After all, you have no idea of the original size, material, painting style, etc.

What you got to see at the Biennale were exclusively so-called "original serigraphs",

i.e. nothing more than reproductions of oil paintings, well framed behind glass.

The word "original" was not handled properly here, because the artist died a long time ago,

these serigraphs were made much later.

So no trace of the "original"!


If, for example, Gerhard Richter has made of his paintings so-called "original serigraphy",

then these are adjusted (examined by him), hand-signed (by him) and limited serigraphs,

so something completely different from the serigraphs here at the Biennale.

That is not a minor matter: I insist on this crucial difference!


On top of that comes

that these reproductions of Lempicka

hung tightly together with original artworks by the participating artists of today (!),

without separation or extra department,

so that an inexperienced viewer could become completely confused:

It could lead to an ahistorical view of art.

I thought that was the biggest mistake ever!

And that in a city as steeped in history as Florence!



There were also very good and touching moments at this biennale:

The documentary "Can't stop the sun from shining" 2019 by Teresa Mular from Argentina

Jacobo Celona and the artist Teresa Mular from Argentina.



But now to the jury and the awarding of prizes at this Biennale.

A total of ten jurors were announced in the catalog and on the official website of the Biennale,

but apparently fewer came. Eleza Ajzenberg (São Paulo / Brazil) were missing

and two other jurors from the Far East.

What an art historian from the Vatican is doing here in this jury (the gentleman in the middle),

I can't understand. What is the Catholic Church's interest in the Biennale?


From my point of view, everything that has to do with design was one-sidedly preferred,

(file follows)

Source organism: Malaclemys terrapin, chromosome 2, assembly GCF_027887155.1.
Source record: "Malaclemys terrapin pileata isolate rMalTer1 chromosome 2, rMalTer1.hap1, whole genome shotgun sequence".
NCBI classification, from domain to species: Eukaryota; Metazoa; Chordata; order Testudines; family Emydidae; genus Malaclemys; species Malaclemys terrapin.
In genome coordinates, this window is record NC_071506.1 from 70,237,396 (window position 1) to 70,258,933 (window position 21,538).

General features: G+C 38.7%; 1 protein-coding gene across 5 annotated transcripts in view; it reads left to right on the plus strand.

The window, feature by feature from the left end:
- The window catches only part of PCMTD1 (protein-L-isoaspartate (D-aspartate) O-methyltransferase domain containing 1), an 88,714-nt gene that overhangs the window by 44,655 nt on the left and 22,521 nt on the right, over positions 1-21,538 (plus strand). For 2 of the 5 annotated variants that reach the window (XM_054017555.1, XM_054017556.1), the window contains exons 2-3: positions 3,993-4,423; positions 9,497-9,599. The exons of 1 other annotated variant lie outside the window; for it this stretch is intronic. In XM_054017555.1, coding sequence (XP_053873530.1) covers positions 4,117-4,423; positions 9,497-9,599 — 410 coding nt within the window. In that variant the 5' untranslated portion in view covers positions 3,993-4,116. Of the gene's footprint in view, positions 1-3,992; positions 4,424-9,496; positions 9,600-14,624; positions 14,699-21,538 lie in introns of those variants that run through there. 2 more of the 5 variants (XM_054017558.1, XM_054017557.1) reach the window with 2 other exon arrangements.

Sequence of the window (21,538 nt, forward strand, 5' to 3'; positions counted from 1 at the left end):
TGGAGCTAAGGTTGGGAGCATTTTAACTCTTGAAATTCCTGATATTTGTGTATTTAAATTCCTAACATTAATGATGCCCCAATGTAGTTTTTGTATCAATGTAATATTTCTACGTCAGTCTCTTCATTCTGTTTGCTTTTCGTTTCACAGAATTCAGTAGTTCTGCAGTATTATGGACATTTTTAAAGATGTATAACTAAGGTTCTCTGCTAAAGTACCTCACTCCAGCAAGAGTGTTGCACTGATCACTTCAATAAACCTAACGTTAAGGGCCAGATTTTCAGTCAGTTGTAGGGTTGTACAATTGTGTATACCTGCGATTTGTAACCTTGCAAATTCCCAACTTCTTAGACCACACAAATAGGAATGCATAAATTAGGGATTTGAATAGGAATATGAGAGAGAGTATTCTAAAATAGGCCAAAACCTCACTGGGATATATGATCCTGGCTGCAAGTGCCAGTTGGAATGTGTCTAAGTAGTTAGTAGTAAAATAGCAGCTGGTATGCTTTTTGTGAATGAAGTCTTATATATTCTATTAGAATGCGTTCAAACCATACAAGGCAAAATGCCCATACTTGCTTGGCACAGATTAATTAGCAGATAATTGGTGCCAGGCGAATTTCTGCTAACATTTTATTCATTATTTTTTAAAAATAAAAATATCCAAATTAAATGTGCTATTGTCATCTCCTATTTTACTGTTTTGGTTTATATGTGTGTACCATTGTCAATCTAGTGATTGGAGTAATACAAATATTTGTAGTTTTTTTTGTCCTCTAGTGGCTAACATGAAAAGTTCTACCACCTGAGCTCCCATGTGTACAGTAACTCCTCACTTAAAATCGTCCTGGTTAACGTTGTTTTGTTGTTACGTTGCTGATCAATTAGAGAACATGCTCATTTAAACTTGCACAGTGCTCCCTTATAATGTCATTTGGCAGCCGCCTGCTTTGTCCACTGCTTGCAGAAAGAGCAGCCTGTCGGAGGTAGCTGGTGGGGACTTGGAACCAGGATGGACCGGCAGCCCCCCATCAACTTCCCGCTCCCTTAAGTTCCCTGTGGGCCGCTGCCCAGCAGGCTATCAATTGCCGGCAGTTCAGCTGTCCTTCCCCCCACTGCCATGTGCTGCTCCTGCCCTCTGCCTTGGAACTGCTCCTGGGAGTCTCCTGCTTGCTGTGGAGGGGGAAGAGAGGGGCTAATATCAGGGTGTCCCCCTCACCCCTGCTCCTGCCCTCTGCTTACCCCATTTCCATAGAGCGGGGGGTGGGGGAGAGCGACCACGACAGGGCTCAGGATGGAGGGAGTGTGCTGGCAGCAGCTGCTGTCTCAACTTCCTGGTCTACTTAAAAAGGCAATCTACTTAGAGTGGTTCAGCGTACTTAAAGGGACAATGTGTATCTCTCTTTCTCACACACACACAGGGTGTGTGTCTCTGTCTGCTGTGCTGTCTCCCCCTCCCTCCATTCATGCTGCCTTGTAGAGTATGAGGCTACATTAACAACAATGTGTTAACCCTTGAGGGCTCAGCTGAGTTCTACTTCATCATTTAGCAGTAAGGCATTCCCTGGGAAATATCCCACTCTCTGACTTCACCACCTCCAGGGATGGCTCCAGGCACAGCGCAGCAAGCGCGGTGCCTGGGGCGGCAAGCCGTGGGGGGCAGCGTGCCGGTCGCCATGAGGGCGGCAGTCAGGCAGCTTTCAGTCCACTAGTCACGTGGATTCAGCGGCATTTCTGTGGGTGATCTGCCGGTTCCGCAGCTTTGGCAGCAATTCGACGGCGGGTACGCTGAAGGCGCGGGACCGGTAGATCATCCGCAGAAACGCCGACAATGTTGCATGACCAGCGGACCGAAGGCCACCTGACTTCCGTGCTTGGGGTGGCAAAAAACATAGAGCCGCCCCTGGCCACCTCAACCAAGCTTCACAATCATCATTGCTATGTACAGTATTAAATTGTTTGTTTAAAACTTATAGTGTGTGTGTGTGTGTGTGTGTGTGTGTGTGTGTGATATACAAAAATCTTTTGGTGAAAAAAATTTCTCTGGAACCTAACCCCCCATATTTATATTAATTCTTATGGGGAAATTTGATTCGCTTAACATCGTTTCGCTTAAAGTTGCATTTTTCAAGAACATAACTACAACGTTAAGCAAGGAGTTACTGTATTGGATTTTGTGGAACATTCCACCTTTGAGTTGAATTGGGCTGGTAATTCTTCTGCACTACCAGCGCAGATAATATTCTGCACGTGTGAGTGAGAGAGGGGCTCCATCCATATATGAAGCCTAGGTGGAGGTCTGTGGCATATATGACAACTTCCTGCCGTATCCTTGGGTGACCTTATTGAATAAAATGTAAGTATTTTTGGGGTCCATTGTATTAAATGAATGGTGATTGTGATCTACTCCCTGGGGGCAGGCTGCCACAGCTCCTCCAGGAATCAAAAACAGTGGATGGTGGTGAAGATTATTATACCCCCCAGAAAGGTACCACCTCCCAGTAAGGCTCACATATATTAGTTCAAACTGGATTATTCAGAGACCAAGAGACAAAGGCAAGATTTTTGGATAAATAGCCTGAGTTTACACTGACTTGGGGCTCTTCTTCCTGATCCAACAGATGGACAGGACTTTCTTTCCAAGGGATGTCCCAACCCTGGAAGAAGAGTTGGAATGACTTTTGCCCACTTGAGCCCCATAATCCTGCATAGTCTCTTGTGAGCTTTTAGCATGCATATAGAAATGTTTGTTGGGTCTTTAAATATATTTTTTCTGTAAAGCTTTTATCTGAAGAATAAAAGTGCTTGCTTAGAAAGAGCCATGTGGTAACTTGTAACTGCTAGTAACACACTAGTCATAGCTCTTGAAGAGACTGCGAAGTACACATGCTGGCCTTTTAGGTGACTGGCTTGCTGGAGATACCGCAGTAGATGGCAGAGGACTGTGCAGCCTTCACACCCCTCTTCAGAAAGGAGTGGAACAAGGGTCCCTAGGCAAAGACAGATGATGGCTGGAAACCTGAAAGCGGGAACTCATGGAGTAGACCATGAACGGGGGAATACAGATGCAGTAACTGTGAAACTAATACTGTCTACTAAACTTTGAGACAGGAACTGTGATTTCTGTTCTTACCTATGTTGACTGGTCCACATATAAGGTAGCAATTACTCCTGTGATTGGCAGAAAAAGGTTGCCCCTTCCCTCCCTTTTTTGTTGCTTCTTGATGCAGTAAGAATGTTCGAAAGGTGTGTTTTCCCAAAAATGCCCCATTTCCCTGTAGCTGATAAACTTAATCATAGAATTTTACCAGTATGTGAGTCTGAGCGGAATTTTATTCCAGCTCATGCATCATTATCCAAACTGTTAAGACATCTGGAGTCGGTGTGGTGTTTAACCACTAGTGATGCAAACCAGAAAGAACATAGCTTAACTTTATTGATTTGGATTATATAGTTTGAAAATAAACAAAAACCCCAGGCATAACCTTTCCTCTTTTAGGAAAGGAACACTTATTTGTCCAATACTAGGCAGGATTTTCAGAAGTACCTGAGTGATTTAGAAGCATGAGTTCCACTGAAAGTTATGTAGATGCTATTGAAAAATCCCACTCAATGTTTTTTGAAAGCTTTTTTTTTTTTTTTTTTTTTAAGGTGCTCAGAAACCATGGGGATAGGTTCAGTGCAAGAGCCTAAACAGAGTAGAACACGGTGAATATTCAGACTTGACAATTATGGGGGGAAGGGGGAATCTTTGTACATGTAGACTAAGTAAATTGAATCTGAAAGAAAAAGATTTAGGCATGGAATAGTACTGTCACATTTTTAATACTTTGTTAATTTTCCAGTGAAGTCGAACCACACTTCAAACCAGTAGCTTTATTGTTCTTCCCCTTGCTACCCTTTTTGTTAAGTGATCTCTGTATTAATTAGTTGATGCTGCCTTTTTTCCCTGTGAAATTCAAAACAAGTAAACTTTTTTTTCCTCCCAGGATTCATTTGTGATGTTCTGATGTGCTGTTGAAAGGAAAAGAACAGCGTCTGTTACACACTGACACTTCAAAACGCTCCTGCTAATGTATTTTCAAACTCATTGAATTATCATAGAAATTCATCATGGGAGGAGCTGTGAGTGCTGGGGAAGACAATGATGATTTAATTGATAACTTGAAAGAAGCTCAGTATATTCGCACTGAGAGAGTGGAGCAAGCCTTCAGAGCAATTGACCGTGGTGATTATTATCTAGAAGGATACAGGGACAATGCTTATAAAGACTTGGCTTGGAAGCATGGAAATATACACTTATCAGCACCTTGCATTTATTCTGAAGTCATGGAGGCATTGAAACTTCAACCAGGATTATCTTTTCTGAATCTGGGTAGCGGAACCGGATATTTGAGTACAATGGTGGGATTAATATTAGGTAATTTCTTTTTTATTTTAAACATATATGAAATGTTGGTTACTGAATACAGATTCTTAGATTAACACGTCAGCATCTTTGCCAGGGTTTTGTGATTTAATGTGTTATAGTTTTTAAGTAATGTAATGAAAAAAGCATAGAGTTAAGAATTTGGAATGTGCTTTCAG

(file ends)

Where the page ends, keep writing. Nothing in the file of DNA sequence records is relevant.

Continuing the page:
what you can already see from the fact that in the previous selection before the Biennale,

the "International Open Call Competition", an illustrator as an artist and a photo designer

with their glossy photos - typical for photo magazines - were awarded.


If you look at the art or design categories, it becomes even clearer:

A distinction was made between design and art indeed, but within the art categories

there were many categories that had nothing to do with art:

e.g. "Ceramic Art",

"Textile and Fiber Art",

"Photography" - as it was mostly understood here (designer photography),

"Jewelery Art",

"New Media Art" - as it was mostly understood here (3D - derived from photography) and

"Sculpture" - as it was mostly understood here (material aesthetic designer objects).





And this is a slap in the face for me and all artists:

Here the design of a racing car was awarded, which was mainly applauded by the juror and art historian

Francesco Buranelli, General Secretary of the Pontifical Commission for the Heritage of the Church

in Vatican City. Such a car costs - believe it or not - from 850,000 euros or more.

Two such cars were exhibited as design works of art at this Biennale!

What is the Catholic Church's interest in racing cars in this price category ?



Here is a small compilation of award-winning works,

which from my point of view have nothing to do with art:

For me it is particularly noticeable that almost all of the works that were awarded here

have been assessed by me as negative, decorative, kitschy and overly pleasing.

But it was precisely these works that were awarded a prize by the jury on the last day of the Biennale.

Conclusion: This Biennale wasn't about art, it was just about design.

On top of that, I had the impression that most of the jurors hadn't even bothered

view the original works on site. Except for one or two, I haven't seen any in front of my or other artworks.

Apparently they voted on the basis of images in the catalog!







This all is too bad, so I don't think this is the right place for my art.

Bye-bye Florence ...










Back to part one:

Wolfgang Hock and his paintings at the Florence Biennale in 2021


back | continue on site